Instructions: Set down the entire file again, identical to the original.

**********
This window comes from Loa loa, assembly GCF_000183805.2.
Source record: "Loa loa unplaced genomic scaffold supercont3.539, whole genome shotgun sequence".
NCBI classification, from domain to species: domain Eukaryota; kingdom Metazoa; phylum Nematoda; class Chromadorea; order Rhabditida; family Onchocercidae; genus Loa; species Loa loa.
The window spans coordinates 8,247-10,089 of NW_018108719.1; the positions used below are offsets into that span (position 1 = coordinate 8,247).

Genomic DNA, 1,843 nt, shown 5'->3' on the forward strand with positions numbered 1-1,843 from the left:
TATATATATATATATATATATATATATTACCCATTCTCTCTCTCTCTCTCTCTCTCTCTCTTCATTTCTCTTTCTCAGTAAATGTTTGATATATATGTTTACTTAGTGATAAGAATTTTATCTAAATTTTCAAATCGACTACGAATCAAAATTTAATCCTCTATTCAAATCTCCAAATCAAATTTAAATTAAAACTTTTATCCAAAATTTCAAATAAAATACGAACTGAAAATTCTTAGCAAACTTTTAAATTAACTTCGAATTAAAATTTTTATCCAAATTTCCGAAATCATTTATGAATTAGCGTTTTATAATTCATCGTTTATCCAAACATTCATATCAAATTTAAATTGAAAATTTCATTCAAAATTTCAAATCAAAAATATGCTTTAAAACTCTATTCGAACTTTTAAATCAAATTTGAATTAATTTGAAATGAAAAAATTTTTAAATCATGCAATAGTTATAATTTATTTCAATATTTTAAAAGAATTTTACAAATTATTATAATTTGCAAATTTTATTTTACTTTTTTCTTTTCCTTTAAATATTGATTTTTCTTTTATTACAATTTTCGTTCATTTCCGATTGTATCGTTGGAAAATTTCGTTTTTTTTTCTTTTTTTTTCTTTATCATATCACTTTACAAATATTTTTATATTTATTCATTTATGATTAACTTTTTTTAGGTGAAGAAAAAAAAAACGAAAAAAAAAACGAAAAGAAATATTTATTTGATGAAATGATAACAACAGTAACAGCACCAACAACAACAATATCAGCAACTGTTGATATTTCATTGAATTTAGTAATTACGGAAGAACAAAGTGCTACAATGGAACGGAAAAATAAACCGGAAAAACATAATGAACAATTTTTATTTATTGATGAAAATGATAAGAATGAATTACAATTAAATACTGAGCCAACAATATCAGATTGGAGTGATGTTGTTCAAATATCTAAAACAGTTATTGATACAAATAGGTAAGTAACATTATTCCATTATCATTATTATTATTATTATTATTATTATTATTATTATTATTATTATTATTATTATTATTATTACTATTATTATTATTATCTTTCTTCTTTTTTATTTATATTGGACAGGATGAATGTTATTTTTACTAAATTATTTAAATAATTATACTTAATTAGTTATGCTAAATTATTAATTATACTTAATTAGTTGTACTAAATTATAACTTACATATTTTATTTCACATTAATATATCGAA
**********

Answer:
This window comes from Loa loa, assembly GCF_000183805.2.
Source record: "Loa loa unplaced genomic scaffold supercont3.539, whole genome shotgun sequence".
NCBI classification, from domain to species: domain Eukaryota; kingdom Metazoa; phylum Nematoda; class Chromadorea; order Rhabditida; family Onchocercidae; genus Loa; species Loa loa.
The window spans coordinates 8,247-10,089 of NW_018108719.1; the positions used below are offsets into that span (position 1 = coordinate 8,247).

Genomic DNA, 1,843 nt, shown 5'->3' on the forward strand with positions numbered 1-1,843 from the left:
TATATATATATATATATATATATATATTACCCATTCTCTCTCTCTCTCTCTCTCTCTCTCTTCATTTCTCTTTCTCAGTAAATGTTTGATATATATGTTTACTTAGTGATAAGAATTTTATCTAAATTTTCAAATCGACTACGAATCAAAATTTAATCCTCTATTCAAATCTCCAAATCAAATTTAAATTAAAACTTTTATCCAAAATTTCAAATAAAATACGAACTGAAAATTCTTAGCAAACTTTTAAATTAACTTCGAATTAAAATTTTTATCCAAATTTCCGAAATCATTTATGAATTAGCGTTTTATAATTCATCGTTTATCCAAACATTCATATCAAATTTAAATTGAAAATTTCATTCAAAATTTCAAATCAAAAATATGCTTTAAAACTCTATTCGAACTTTTAAATCAAATTTGAATTAATTTGAAATGAAAAAATTTTTAAATCATGCAATAGTTATAATTTATTTCAATATTTTAAAAGAATTTTACAAATTATTATAATTTGCAAATTTTATTTTACTTTTTTCTTTTCCTTTAAATATTGATTTTTCTTTTATTACAATTTTCGTTCATTTCCGATTGTATCGTTGGAAAATTTCGTTTTTTTTTCTTTTTTTTTCTTTATCATATCACTTTACAAATATTTTTATATTTATTCATTTATGATTAACTTTTTTTAGGTGAAGAAAAAAAAAACGAAAAAAAAAACGAAAAGAAATATTTATTTGATGAAATGATAACAACAGTAACAGCACCAACAACAACAATATCAGCAACTGTTGATATTTCATTGAATTTAGTAATTACGGAAGAACAAAGTGCTACAATGGAACGGAAAAATAAACCGGAAAAACATAATGAACAATTTTTATTTATTGATGAAAATGATAAGAATGAATTACAATTAAATACTGAGCCAACAATATCAGATTGGAGTGATGTTGTTCAAATATCTAAAACAGTTATTGATACAAATAGGTAAGTAACATTATTCCATTATCATTATTATTATTATTATTATTATTATTATTATTATTATTATTATTATTATTATTATTATTACTATTATTATTATTATCTTTCTTCTTTTTTATTTATATTGGACAGGATGAATGTTATTTTTACTAAATTATTTAAATAATTATACTTAATTAGTTATGCTAAATTATTAATTATACTTAATTAGTTGTACTAAATTATAACTTACATATTTTATTTCACATTAATATATCGAA